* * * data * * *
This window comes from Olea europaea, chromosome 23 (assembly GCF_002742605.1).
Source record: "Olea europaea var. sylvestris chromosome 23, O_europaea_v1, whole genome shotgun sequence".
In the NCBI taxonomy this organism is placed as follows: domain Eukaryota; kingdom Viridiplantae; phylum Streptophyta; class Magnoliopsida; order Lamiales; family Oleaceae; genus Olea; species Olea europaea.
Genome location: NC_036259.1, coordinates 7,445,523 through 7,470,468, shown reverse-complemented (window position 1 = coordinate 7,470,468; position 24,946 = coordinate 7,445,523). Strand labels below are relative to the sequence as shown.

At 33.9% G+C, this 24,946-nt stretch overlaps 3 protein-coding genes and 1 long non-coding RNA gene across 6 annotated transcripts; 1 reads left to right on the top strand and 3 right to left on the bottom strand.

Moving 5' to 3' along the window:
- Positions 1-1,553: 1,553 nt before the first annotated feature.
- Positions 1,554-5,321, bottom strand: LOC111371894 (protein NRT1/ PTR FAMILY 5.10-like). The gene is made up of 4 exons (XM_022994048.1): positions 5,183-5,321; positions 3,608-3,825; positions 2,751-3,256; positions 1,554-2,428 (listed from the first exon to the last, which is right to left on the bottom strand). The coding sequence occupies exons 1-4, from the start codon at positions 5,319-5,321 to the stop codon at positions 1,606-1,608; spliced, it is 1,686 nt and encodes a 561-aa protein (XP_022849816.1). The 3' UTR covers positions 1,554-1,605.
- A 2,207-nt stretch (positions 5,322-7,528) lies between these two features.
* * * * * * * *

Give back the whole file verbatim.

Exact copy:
This window comes from Olea europaea, chromosome 23 (assembly GCF_002742605.1).
Source record: "Olea europaea var. sylvestris chromosome 23, O_europaea_v1, whole genome shotgun sequence".
In the NCBI taxonomy this organism is placed as follows: domain Eukaryota; kingdom Viridiplantae; phylum Streptophyta; class Magnoliopsida; order Lamiales; family Oleaceae; genus Olea; species Olea europaea.
Genome location: NC_036259.1, coordinates 7,445,523 through 7,470,468, shown reverse-complemented (window position 1 = coordinate 7,470,468; position 24,946 = coordinate 7,445,523). Strand labels below are relative to the sequence as shown.

At 33.9% G+C, this 24,946-nt stretch overlaps 3 protein-coding genes and 1 long non-coding RNA gene across 6 annotated transcripts; 1 reads left to right on the top strand and 3 right to left on the bottom strand.

Moving 5' to 3' along the window:
- Positions 1-1,553: 1,553 nt before the first annotated feature.
- Positions 1,554-5,321, bottom strand: LOC111371894 (protein NRT1/ PTR FAMILY 5.10-like). The gene is made up of 4 exons (XM_022994048.1): positions 5,183-5,321; positions 3,608-3,825; positions 2,751-3,256; positions 1,554-2,428 (listed from the first exon to the last, which is right to left on the bottom strand). The coding sequence occupies exons 1-4, from the start codon at positions 5,319-5,321 to the stop codon at positions 1,606-1,608; spliced, it is 1,686 nt and encodes a 561-aa protein (XP_022849816.1). The 3' UTR covers positions 1,554-1,605.
- A 2,207-nt stretch (positions 5,322-7,528) lies between these two features.